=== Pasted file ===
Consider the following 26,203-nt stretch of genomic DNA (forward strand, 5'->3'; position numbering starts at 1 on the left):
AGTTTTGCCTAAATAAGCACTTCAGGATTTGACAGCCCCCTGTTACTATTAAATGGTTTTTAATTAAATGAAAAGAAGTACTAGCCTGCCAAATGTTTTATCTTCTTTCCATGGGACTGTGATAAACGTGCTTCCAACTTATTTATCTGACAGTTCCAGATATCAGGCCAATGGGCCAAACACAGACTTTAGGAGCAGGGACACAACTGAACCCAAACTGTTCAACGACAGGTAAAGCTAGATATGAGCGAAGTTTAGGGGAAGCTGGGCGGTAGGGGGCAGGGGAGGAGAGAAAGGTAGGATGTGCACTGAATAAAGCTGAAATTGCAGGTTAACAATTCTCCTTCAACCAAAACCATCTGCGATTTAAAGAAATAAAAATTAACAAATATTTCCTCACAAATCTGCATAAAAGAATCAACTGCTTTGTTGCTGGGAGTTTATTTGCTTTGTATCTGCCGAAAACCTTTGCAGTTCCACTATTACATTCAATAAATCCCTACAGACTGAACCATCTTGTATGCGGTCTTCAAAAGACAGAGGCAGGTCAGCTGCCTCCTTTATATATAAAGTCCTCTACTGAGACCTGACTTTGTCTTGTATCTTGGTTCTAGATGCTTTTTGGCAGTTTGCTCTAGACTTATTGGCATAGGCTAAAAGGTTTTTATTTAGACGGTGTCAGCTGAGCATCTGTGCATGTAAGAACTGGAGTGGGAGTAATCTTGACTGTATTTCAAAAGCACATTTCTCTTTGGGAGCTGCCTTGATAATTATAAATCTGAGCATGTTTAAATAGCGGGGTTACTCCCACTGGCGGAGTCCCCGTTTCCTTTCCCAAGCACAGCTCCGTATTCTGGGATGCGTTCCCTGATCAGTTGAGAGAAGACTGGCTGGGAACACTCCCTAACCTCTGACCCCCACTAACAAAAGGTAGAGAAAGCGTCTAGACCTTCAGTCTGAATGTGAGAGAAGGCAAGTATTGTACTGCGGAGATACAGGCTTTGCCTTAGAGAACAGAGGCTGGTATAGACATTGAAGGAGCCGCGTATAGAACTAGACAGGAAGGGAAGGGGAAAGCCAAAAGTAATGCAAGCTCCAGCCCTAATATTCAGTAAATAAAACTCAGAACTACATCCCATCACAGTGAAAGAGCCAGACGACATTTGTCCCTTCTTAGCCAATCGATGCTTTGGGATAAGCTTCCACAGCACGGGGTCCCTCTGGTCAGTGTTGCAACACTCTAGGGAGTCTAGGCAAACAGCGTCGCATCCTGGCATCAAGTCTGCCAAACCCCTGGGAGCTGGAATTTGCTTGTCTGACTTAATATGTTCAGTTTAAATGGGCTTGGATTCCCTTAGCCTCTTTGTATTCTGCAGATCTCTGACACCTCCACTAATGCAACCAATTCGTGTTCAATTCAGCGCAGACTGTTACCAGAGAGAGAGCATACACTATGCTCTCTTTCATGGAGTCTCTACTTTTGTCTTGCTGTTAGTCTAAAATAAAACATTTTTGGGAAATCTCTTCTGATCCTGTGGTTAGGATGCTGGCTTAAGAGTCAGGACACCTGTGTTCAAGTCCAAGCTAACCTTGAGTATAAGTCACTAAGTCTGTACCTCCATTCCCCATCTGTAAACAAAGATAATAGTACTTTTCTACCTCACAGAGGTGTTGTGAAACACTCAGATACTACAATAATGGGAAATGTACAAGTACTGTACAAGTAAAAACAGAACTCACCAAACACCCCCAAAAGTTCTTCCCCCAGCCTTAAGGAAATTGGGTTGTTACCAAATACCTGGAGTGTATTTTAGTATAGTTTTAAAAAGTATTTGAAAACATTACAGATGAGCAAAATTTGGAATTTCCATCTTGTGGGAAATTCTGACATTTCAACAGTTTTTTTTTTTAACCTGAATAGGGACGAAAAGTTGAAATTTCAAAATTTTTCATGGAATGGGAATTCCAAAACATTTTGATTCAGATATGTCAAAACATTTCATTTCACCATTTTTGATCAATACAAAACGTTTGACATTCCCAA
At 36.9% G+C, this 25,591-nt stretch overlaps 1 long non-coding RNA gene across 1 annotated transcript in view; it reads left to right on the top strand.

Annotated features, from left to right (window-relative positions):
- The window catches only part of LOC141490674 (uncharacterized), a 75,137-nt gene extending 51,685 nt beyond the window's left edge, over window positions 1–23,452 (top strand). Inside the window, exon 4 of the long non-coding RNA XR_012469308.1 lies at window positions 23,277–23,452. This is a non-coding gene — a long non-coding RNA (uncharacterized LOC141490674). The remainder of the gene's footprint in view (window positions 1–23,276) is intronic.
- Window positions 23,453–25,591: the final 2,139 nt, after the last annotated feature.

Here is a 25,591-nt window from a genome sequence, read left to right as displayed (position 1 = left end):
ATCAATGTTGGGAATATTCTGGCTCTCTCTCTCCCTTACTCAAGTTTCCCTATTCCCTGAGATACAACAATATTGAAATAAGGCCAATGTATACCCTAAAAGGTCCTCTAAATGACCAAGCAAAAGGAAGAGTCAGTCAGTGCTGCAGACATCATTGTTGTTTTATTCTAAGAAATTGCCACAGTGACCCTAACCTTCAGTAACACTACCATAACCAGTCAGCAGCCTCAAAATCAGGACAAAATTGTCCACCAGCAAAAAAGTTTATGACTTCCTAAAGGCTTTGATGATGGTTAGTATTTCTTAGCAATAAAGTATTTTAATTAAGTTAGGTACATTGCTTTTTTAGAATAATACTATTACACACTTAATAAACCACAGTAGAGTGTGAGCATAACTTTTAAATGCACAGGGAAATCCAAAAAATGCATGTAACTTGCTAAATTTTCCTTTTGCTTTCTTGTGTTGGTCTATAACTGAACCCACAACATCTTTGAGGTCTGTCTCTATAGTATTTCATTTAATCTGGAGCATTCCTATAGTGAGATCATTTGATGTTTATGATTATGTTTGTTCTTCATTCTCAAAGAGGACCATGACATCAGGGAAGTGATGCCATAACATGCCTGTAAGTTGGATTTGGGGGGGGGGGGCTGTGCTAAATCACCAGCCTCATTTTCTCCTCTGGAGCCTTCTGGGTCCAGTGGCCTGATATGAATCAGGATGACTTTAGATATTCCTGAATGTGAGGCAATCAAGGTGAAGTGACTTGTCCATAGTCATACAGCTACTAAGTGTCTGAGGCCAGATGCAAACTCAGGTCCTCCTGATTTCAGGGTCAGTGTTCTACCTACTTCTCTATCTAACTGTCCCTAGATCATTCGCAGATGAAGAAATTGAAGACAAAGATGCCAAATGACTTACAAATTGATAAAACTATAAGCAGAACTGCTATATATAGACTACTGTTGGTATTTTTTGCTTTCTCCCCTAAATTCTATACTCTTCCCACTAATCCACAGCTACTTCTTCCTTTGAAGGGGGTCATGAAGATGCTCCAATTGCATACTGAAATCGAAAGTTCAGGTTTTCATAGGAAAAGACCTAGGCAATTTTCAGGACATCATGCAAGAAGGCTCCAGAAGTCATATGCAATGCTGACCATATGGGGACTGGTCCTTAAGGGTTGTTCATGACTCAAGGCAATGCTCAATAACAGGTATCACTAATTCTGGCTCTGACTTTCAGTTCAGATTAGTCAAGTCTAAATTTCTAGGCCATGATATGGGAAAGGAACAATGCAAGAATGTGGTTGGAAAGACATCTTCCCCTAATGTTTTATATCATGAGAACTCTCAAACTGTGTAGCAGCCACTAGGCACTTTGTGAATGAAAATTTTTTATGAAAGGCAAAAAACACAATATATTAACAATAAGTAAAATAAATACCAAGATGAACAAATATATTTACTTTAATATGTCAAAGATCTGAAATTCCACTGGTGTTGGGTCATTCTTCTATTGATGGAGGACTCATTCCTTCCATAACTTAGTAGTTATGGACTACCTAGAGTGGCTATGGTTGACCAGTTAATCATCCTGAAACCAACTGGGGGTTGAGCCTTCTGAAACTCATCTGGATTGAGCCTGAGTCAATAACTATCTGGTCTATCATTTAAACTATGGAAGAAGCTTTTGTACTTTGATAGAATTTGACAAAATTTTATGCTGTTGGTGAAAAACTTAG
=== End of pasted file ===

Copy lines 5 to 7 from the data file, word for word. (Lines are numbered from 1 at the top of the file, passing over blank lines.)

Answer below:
- The window catches only part of LOC141490674 (uncharacterized), a 75,137-nt gene extending 51,685 nt beyond the window's left edge, over window positions 1–23,452 (top strand). Inside the window, exon 4 of the long non-coding RNA XR_012469308.1 lies at window positions 23,277–23,452. This is a non-coding gene — a long non-coding RNA (uncharacterized LOC141490674). The remainder of the gene's footprint in view (window positions 1–23,276) is intronic.
- Window positions 23,453–25,591: the final 2,139 nt, after the last annotated feature.

Here is a 25,591-nt window from a genome sequence, read left to right as displayed (position 1 = left end):